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Tractor-trailer fails to clear bridge, causes crashes

Posted March 30, 2010
Updated March 31, 2010

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— Several vehicles wrecked Tuesday evening when a tractor-trailer became wedged beneath a bridge on Interstate 95 in Dunn.

The tractor-trailer was traveling northbound when a military vehicle it was hauling hit the underside of the bridge, near exit 72, just before 6 p.m., troopers said.

The military vehicle broke apart from the impact of hitting the bridge, sending metal flying across the interstate.

A Subaru struck a guardrail after being hit with flying debris, troopers said. Paramedics transported a Canadian couple – Helen and Richard Turle – to Betsey Johnson Memorial Hospital for treatment. Both were expected to be treated and released.

Two other vehicles were damaged by flying debris, troopers said. The drivers and passengers of those cars were not seriously injured.

Traffic was backed up for over an hour while wreckage was cleared off the interstate.

9 Comments

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  • meh2 Mar 31, 2010

    The top of the bridge is the uppermost part. The bottom of the bridge is the part that was hit by the load. Your position relative to the structure does not change that fact.

  • ladyblue Mar 31, 2010

    after reading the comments about he road being resurfacd so much since the height sign was placed up is a good point. Maybe they need to re measure it now and see what the real height is.

  • Rockermom Mar 31, 2010

    "Nice article - the load hit the "top" of the bridge - if true, that was quite a miscalculation. In all likelyhood, it's just more bad writing by WRAL."

    If you're standing on the highway underneath the bridge, it would be the top of the bridge that he hit.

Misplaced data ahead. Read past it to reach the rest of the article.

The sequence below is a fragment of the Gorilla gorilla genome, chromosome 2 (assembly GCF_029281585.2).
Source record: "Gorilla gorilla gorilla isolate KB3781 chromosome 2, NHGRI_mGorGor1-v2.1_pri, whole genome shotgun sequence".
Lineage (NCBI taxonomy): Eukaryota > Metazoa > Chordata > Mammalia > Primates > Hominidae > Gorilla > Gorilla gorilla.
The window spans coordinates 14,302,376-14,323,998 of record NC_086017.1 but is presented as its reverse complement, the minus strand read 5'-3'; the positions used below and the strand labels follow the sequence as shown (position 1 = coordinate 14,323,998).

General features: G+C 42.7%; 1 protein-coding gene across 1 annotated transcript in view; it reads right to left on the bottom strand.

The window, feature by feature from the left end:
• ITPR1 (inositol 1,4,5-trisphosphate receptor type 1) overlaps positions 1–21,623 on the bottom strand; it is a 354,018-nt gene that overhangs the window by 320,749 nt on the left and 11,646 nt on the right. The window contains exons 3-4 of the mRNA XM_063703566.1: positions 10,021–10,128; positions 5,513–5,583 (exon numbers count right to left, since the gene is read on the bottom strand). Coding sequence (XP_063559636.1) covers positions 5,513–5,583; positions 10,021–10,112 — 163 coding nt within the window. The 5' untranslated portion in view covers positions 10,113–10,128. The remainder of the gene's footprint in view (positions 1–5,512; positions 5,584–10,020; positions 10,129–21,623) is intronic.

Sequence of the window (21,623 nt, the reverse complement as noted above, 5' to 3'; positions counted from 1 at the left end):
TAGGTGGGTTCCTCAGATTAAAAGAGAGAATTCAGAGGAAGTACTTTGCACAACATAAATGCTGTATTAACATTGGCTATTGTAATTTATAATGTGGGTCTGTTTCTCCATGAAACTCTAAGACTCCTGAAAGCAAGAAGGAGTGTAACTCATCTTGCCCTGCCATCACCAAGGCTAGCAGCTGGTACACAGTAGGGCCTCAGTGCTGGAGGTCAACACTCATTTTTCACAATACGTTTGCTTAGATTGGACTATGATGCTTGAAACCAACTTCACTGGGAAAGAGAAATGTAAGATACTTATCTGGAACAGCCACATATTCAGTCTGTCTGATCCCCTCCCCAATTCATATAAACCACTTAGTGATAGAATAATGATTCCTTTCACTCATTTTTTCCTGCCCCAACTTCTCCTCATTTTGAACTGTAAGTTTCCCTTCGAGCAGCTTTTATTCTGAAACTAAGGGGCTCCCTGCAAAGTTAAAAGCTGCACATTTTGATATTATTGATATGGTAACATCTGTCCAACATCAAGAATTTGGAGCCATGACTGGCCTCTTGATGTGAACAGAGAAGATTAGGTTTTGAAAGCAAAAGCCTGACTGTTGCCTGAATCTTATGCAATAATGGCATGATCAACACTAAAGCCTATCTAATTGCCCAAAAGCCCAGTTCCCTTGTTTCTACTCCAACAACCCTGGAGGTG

• pyrosinthesky Mar 31, 2010

    >> "They keep repaving the roads over the old pavement, making the clearance shorter and shorter"

    > Is this like a room getting smaller if you keep painting it?

    Nice sarcasm. But, you'd think they would remove the old payment under the bridges and repave, but for some reason they don't all the time.

    I would also think that maybe these vehicles have a lot more up and down play in their suspension. Maybe they aren't tied down to keep them from moving up and down, but just to secure them. Most of these trucks only have a few inches of clearance and who knows what kind of normal clearance these variable type loads have.

  • Tom Morrow Mar 31, 2010

    "They keep repaving the roads over the old pavement, making the clearance shorter and shorter"

    Is this like a room getting smaller if you keep painting it?

  • meh2 Mar 31, 2010

    Nice article - the load hit the "top" of the bridge - if true, that was quite a miscalculation. In all likelyhood, it's just more bad writing by WRAL.

  • larky74406 Mar 31, 2010

    They keep repaving the roads over the old pavement, making the clearance shorter and shorter.

  • ncmickey Mar 31, 2010

    ooooppppppsssssss

  • IBleedRedandWhite Mar 31, 2010

    Kind of funny that the Interstate system was developed in the 1950's to allow military equipment to move quickly across the country and yet it can't be transported without hitting bridges and being destroyed.